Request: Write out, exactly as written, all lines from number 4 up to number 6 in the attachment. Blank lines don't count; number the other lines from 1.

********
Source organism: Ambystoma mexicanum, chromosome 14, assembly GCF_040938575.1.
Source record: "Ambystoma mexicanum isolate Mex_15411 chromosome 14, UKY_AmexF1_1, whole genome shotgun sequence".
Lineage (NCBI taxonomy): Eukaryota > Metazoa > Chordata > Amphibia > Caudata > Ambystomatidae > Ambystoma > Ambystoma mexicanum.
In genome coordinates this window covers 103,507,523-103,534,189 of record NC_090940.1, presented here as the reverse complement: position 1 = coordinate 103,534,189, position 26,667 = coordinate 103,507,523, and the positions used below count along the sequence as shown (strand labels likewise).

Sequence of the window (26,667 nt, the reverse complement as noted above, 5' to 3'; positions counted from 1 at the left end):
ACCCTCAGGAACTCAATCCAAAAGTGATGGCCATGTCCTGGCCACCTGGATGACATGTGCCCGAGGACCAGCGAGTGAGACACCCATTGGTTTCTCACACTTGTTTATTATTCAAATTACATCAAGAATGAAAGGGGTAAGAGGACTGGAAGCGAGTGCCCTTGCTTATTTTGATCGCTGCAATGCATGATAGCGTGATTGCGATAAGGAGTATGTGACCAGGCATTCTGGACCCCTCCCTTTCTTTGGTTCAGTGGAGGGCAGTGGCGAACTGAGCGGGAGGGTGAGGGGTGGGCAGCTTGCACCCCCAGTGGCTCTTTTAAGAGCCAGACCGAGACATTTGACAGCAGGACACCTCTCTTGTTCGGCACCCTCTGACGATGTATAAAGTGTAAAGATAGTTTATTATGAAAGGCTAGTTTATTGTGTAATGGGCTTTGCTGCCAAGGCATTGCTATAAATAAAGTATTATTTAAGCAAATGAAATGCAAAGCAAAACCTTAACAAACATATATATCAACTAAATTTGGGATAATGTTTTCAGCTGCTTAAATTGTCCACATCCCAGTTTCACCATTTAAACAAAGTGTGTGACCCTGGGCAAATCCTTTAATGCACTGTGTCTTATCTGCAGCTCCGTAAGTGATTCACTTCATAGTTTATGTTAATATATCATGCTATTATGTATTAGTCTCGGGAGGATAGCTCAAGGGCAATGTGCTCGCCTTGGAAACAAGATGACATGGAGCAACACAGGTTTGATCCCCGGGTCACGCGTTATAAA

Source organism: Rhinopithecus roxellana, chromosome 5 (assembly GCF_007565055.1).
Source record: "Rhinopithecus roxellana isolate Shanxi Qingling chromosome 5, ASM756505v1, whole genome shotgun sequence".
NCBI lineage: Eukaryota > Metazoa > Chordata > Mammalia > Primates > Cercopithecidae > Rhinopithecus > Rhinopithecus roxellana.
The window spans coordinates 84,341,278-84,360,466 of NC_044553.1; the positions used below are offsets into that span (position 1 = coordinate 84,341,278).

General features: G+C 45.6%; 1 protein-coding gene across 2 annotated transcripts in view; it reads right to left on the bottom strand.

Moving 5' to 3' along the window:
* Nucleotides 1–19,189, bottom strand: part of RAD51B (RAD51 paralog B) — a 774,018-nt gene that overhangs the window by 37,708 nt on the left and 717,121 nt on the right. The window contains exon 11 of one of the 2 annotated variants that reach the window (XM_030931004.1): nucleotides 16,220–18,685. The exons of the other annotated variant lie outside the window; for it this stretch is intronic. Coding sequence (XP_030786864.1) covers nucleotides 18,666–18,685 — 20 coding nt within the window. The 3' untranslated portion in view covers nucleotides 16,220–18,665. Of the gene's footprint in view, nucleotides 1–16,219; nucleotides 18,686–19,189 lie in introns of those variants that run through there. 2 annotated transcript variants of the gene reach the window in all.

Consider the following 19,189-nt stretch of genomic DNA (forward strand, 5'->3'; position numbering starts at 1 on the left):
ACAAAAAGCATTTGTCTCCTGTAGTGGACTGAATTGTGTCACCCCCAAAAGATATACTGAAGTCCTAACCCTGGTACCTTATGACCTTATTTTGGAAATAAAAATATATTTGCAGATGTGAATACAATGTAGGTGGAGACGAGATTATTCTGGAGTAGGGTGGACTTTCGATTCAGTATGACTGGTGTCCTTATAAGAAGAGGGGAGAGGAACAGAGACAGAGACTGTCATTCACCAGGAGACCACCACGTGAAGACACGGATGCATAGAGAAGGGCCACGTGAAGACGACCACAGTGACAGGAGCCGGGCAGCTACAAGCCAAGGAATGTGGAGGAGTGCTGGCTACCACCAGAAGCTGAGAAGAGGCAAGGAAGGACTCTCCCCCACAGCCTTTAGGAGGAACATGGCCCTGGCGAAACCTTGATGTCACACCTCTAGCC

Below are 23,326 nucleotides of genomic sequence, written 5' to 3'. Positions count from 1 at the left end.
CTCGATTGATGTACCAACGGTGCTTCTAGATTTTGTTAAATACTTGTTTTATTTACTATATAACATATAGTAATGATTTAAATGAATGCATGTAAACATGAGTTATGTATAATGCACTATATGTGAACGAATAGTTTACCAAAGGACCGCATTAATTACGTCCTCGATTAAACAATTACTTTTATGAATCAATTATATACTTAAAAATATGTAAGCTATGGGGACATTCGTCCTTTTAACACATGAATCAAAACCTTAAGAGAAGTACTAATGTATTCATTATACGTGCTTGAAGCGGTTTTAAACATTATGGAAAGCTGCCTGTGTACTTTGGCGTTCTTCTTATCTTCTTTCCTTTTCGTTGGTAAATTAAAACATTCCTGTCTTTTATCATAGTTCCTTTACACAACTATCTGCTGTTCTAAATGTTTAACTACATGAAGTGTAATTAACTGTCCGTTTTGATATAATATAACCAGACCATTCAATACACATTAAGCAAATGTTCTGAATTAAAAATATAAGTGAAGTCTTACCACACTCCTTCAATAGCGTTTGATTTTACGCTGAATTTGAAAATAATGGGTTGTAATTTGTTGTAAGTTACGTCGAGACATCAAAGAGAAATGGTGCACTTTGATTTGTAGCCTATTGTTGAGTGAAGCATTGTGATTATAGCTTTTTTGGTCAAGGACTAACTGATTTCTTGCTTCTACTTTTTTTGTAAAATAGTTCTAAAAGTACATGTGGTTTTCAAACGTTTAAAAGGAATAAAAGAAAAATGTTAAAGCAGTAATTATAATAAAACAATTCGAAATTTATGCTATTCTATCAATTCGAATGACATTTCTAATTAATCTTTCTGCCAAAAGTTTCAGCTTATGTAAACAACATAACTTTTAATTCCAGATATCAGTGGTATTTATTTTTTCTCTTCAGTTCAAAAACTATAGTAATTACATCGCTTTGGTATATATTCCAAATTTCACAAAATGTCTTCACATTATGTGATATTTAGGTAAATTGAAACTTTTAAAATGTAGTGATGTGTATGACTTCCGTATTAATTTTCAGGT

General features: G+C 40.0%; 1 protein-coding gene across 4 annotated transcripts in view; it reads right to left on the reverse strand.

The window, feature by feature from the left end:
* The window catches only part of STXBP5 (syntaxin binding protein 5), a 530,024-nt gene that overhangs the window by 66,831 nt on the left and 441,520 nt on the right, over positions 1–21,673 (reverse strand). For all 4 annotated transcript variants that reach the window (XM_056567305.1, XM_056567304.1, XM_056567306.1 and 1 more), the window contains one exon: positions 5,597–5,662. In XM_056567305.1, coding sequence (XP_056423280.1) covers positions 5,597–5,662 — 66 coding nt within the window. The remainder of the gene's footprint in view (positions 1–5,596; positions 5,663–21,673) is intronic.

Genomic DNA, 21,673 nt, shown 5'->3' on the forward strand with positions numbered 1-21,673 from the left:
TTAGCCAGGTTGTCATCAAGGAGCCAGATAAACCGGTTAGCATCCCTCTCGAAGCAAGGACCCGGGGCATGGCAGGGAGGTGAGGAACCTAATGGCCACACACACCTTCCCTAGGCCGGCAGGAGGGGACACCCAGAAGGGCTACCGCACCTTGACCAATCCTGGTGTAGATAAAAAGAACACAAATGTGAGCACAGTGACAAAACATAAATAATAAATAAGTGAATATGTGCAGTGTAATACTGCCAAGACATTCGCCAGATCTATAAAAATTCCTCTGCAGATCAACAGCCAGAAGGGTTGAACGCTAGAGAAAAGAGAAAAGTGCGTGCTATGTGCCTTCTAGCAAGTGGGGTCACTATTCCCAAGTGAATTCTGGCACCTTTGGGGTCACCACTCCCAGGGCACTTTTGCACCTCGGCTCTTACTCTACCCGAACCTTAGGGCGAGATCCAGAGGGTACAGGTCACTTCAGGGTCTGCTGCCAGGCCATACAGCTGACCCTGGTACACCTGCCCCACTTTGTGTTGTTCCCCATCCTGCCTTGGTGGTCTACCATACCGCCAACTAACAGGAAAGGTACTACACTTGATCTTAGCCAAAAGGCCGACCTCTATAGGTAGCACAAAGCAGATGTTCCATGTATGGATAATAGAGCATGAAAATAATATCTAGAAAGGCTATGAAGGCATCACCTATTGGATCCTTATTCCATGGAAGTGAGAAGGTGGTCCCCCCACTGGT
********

In genome coordinates this window covers 103,507,523-103,534,189 of record NC_090940.1, presented here as the reverse complement: position 1 = coordinate 103,534,189, position 26,667 = coordinate 103,507,523, and the positions used below count along the sequence as shown (strand labels likewise).

Sequence of the window (26,667 nt, the reverse complement as noted above, 5' to 3'; positions counted from 1 at the left end):
ACCCTCAGGAACTCAATCCAAAAGTGATGGCCATGTCCTGGCCACCTGGATGACATGTGCCCGAGGACCAGCGAGTGAGACACCCATTGGTTTCTCACACTTGTTTATTATTCAAATTACATCAAGAATGAAAGGGGTAAGAGGACTGGAAGCGAGTGCCCTTGCTTATTTTGATCGCTGCAATGCATGATAGCGTGATTGCGATAAGGAGTATGTGACCAGGCATTCTGGACCCCTCCCTTTCTTTGGTTCAGTGGAGGGCAGTGGCGAACTGAGCGGGAGGGTGAGGGGTGGGCAGCTTGCACCCCCAGTGGCTCTTTTAAGAGCCAGACCGAGACATTTGACAGCAGGACACCTCTCTTGTTCGGCACCCTCTGACGATGTATAAAGTGTAAAGATAGTTTATTATGAAAGGCTAGTTTATTGTGTAATGGGCTTTGCTGCCAAGGCATTGCTATAAATAAAGTATTATTTAAGCAAATGAAATGCAAAGCAAAACCTTAACAAACATATATATCAACTAAATTTGGGATAATGTTTTCAGCTGCTTAAATTGTCCACATCCCAGTTTCACCATTTAAACAAAGTGTGTGACCCTGGGCAAATCCTTTAATGCACTGTGTCTTATCTGCAGCTCCGTAAGTGATTCACTTCATAGTTTATGTTAATATATCATGCTATTATGTATTAGTCTCGGGAGGATAGCTCAAGGGCAATGTGCTCGCCTTGGAAACAAGATGACATGGAGCAACACAGGTTTGATCCCCGGGTCACGCGTTATAAA